Quickly, I realized the dangers and nuisances of having an Osage Orange tree on your property. Being always the naturalist, I researched what could possibly be done with our prolific crop of mock oranges, besides their propensity to be used as softballs or dodge balls on a sibling. They are a lovely chartreuse green color, which I have always been fond of, and I brought many a fruit inside as bowl fillers and mantle accessories for my home decor.

Vintage White Enamel Basin - Osage Apple Hedge Balls - Chartreuse Home Decor

I soon began to run out of horizontal areas to put out more bowls of spider balls. Surely, in all my crafty resourcefulness I could find other uses for this amazing yellow green brain fruit. I knew in my heart there was a more glorified purpose for these lovely hefty balls.

Research began on the history and legends of the fruit of the Maclura Pomifera. I kept bringing more apples inside to look at and cut into slices for drying and my house became filled with a soft and appealing citrus clean smell. Suddenly, as I was working in my basement studio, I realized I was missing something. I couldn't put my finger on it for a bit, until it dawned on me that the crickets were no longer giving me fits and scaring the boo out of me when I moved a box or opened a drawer. They were no longer prolific. The spider webs that were so annoying and creepy when you walked through the basement were no longer there! I did not have to use my broom to clear away all the spider webs from my work areas as a start to my work day! What was going on?! I couldn't figure it out, until I started to put two and two together and look at what was different in my studio. As I was surrounded by my hedge balls on every shelf and in every spare bowl, I began to miss the crickets serenade and wondered why they had all moved out of my studio. The spiders and their whisps of annoying webs, well they weren't missed a bit!

I realized that the only new addition to my routine was the hedge balls I kept bringing inside. As my research continued on the wonders of the Bois D'arc, as hedge balls are also known, I discovered one of the folklore uses for this large brain looking apple was an insect repellent. The pioneers used these large monkey brain balls in their homes and cabins to keep out all the pesky spiders, crickets, and beetles that love to cohabit with humans. This could be why all the crickets had decided to move back outside and the spiders were no longer prolific! With all the concern over indoor air pollution and the health and safety risks of using harsh pesticides and sprays to deter unwelcome critters, how could one go wrong with trying something all natural and safe in your home?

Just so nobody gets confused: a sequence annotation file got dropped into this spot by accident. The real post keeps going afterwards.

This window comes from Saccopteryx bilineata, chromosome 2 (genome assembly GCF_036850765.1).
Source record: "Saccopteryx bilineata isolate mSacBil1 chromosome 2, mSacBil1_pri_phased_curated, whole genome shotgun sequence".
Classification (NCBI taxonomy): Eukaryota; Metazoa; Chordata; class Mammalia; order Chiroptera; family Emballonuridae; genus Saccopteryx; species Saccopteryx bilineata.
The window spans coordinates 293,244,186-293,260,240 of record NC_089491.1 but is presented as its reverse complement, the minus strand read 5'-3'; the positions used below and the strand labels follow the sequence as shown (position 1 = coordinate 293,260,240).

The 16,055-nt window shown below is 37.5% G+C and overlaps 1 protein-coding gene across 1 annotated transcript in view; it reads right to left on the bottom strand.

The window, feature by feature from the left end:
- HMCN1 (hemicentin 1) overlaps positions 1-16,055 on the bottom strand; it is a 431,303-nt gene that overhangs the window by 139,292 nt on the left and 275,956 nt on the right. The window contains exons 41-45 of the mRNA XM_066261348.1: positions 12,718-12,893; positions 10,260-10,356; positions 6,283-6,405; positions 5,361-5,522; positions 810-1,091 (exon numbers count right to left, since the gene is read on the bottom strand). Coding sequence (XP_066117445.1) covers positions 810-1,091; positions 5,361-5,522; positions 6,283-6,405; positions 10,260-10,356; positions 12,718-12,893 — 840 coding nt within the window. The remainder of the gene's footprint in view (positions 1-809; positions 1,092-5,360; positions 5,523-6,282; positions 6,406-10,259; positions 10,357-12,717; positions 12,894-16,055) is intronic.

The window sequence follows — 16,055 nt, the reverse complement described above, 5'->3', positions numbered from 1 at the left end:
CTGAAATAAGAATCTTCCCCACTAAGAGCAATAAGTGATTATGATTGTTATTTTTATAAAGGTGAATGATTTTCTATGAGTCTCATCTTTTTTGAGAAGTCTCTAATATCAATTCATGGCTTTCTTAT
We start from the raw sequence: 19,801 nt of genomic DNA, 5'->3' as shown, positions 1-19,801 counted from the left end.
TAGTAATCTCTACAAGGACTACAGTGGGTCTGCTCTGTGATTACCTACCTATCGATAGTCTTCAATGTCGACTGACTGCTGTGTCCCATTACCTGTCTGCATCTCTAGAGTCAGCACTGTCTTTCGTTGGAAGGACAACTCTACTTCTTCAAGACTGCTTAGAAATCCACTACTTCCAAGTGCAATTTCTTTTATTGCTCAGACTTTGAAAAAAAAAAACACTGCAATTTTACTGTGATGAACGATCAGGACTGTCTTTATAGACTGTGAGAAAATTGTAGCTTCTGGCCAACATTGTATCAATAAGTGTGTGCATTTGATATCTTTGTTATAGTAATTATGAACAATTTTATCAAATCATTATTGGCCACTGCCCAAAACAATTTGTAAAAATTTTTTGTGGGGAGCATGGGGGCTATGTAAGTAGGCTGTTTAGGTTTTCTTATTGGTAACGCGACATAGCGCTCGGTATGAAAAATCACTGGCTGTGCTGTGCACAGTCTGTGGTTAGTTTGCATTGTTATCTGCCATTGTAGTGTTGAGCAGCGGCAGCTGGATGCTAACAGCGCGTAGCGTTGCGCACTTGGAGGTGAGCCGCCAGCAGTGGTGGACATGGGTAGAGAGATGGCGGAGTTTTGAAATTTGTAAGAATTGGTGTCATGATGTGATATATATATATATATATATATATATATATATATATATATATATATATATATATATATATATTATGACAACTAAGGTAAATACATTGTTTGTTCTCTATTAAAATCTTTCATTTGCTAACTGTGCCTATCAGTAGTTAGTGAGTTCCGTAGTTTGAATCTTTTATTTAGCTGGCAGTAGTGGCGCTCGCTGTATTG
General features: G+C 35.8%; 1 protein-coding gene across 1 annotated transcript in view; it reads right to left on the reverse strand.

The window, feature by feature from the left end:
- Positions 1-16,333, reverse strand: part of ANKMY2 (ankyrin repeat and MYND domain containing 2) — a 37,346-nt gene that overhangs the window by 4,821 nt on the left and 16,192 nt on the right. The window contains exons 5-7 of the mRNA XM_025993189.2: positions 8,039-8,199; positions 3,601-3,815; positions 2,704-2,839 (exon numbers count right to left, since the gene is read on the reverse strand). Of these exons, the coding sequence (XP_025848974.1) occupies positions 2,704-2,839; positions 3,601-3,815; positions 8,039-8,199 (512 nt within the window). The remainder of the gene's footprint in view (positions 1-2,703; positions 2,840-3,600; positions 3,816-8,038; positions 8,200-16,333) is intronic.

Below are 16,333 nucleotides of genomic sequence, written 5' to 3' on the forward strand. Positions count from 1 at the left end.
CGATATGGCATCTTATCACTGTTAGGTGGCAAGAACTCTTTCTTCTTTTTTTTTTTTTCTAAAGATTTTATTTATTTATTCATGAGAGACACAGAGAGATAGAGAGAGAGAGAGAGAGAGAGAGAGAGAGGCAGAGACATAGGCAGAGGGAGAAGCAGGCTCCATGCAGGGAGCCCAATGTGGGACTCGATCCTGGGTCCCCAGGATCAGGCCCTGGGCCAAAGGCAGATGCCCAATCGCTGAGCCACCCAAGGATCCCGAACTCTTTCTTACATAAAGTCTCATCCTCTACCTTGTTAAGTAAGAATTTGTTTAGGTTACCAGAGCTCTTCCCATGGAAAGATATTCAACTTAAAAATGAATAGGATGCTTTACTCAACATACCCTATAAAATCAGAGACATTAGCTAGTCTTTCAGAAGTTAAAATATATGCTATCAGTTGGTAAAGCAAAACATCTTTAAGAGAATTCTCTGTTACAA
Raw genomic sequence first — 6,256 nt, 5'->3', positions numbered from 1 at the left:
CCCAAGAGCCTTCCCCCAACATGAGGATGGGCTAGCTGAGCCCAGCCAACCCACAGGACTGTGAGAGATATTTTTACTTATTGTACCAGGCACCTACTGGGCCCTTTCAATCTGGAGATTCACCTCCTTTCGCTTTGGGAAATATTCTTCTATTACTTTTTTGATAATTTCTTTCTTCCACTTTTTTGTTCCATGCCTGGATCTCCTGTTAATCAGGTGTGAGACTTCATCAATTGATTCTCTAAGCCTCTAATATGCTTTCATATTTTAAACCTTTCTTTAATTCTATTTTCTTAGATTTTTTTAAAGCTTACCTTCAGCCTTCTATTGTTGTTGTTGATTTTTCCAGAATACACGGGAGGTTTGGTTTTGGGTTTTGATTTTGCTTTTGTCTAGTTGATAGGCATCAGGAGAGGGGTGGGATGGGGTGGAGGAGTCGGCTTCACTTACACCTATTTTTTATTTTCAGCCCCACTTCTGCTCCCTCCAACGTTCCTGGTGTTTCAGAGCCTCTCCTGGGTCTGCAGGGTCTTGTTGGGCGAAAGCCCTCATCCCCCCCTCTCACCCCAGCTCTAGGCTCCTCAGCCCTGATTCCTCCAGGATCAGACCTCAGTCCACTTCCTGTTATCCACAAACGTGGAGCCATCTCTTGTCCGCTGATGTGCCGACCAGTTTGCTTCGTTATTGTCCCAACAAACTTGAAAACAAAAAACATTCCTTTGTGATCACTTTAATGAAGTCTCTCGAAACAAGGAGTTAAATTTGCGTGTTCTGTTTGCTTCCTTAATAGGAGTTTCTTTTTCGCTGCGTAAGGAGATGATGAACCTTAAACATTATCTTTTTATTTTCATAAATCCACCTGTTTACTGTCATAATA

Many people have commented on their experience with hedge-apples as an Eco minded choice for insect repellent and a quick Internet search will provide lots of data. I just know that I am no longer jumping every time I pull out a box of wool because of a large black cricket lunging out at me. I miss the cricket music, but I can always get that on a nature cd. Life without the crickets in my studio just seems better and I didn't have to pollute anything to make them leave. And life without spiders webs in your face daily, well THAT is priceless indeed!

I haven't even touched on the crafting potential of these marvelous hedge apple balls. I'm still experimenting with the best drying techniques to use on them. When you slice them, mold them with crumpled tin foil balls or in old muffin tins and let them air dry, the hedge ball slices retain some of the lovely chartreuse green color and are shaped ever so sweetly. As I said, the drying of them, is still an experiment in the works. It takes months for them to dry.

Right now, Hedge Apples are listed in my ArtFire studio and there is a 15% off coupon. During checkout use coupon code: HEDGEAPPLE

All Hedge Apples are on sale in my store with coupon code: HEDGEAPPLE

Get 15% off any order of Hedge Balls listed.

We are still harvesting fresh hedge balls, but some are starting to show age spots. Stock up now while they have the most life left in them.